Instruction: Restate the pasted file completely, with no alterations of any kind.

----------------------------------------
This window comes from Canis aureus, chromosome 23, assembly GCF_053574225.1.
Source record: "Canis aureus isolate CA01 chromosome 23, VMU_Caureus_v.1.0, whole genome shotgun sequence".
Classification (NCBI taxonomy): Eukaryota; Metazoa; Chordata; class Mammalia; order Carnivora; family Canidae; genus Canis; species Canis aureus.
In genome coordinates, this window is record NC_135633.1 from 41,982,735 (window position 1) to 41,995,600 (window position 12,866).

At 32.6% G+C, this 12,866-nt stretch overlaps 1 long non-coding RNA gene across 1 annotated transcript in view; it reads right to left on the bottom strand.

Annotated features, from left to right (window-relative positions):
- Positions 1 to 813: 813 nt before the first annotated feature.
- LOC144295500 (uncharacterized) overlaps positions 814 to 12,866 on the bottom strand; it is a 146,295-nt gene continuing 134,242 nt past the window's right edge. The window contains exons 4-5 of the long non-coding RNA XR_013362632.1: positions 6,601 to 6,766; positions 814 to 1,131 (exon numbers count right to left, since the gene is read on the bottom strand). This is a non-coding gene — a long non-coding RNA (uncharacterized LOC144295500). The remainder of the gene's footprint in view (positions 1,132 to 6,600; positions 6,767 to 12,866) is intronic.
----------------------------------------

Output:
This window comes from Canis aureus, chromosome 23, assembly GCF_053574225.1.
Source record: "Canis aureus isolate CA01 chromosome 23, VMU_Caureus_v.1.0, whole genome shotgun sequence".
Classification (NCBI taxonomy): Eukaryota; Metazoa; Chordata; class Mammalia; order Carnivora; family Canidae; genus Canis; species Canis aureus.
In genome coordinates, this window is record NC_135633.1 from 41,982,735 (window position 1) to 41,995,600 (window position 12,866).

At 32.6% G+C, this 12,866-nt stretch overlaps 1 long non-coding RNA gene across 1 annotated transcript in view; it reads right to left on the bottom strand.

Annotated features, from left to right (window-relative positions):
- Positions 1 to 813: 813 nt before the first annotated feature.
- LOC144295500 (uncharacterized) overlaps positions 814 to 12,866 on the bottom strand; it is a 146,295-nt gene continuing 134,242 nt past the window's right edge. The window contains exons 4-5 of the long non-coding RNA XR_013362632.1: positions 6,601 to 6,766; positions 814 to 1,131 (exon numbers count right to left, since the gene is read on the bottom strand). This is a non-coding gene — a long non-coding RNA (uncharacterized LOC144295500). The remainder of the gene's footprint in view (positions 1,132 to 6,600; positions 6,767 to 12,866) is intronic.